Do you tell them a bit of history, what happened during your time as a youth?
Yes, they get the benefit of experience. I have lots of pictures of when I was young and they see those fashion styles that were trending then coming back.
You were 33 years old when Nigeria gained its Independence; how did you feel on that day?
I wasn’t in Nigeria at that time. I had left Nigeria since 1948 to Freetown in Sierra Leone, then to Ghana, then United Kingdom before I finally came back to Nigeria. I was happy but then it would have been better for us to have been on our own without the British rule but now that I have been back home for a long time, I am not too happy, seeing what is going on in the country but I always pray for our nation, from the person at the very top to the least. Being a woman of prayer, that is all I can do, go on my knees to pray so that Nigeria can be a better place not only now but forever. And I know whenever we pray, God listens. He can do all that pleases Him and He will have mercy on those that call on Him.
Did you experience racism while you were in the UK?
No, I did not. Some British-born blacks attended our churches. We also have some white persons who attended our church and even got married to some blacks. We thank God because He is the God of all.
Do you still have any unfulfilled dreams?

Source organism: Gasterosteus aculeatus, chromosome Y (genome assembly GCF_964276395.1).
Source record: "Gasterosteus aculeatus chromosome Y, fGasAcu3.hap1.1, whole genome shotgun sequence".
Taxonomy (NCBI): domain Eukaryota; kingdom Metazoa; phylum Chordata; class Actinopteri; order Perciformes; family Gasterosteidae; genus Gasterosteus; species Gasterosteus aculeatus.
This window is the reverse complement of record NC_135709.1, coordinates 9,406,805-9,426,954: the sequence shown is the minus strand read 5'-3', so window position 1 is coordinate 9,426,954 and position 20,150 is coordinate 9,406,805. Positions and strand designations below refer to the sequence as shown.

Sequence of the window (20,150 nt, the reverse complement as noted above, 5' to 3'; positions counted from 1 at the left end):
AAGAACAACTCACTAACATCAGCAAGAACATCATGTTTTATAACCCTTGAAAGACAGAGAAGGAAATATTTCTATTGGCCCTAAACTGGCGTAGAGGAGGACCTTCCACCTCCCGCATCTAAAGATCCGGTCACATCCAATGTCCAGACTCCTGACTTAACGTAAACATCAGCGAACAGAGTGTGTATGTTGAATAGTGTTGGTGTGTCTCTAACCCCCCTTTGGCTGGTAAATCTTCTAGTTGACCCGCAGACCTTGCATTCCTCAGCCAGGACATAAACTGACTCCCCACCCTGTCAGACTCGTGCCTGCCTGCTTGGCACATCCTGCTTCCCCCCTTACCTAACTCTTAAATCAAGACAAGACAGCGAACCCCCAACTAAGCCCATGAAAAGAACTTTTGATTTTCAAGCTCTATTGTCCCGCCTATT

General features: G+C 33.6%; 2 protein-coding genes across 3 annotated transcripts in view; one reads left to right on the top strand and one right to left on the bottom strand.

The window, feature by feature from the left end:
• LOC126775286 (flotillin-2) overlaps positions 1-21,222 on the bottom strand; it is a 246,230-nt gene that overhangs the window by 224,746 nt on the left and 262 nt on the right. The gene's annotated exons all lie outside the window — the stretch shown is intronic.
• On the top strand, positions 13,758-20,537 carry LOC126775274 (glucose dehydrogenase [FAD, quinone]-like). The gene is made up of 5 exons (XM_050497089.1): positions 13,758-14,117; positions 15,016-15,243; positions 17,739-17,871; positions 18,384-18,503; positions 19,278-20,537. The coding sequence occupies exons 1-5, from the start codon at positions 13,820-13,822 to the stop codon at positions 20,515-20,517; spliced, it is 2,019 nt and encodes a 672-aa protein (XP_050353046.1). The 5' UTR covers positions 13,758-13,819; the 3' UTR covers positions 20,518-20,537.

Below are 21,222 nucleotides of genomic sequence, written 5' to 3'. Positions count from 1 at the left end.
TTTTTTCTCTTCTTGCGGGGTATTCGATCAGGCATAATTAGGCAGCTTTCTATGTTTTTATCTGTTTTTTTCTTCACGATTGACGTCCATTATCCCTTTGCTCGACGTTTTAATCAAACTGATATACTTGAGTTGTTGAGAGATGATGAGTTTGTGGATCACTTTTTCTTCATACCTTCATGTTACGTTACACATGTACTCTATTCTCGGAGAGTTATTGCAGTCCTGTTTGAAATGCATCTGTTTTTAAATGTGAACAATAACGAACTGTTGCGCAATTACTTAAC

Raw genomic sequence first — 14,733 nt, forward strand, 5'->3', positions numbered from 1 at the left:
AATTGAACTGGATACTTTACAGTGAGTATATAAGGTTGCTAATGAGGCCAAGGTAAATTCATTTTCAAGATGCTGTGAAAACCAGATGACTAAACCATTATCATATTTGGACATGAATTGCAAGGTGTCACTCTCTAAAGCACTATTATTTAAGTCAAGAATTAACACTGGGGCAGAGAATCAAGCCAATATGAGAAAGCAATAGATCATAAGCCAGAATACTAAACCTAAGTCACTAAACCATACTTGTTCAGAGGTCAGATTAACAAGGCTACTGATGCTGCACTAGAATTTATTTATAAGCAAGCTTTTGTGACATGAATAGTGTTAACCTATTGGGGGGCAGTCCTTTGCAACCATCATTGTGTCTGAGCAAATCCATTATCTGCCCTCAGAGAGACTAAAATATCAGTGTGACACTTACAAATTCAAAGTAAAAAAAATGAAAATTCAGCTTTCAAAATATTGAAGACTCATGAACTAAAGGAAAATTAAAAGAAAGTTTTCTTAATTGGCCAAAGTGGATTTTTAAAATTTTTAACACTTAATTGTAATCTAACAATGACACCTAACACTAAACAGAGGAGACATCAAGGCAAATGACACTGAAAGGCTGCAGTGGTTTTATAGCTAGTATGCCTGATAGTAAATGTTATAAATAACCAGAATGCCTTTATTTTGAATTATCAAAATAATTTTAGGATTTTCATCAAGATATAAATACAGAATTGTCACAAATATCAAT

I do not feel unfulfilled, not at all. About this time of my life, I just have to continue to serve Him till the day comes and that is the end of time. I am fulfilled, yes. I worship my father in heaven right from when I wake up in the morning. I pray all the time because there is no work for me to do now, so I use most of my time to worship God.
What is your best food?
I have no best food, but early in the morning, the best thing I love to have is a cup of tea, fruits and vegetables. I also prefer chicken, although it might be just a little.
What would you want to be remembered for?
I will like the children, both mine and from the church, to remember that the best thing to do is to worship and serve the living God through my teachings in leading them to the way of God. That is the only way that leads them to eternal life, peace, knowledge of God and opens the opportunity for all they need in life.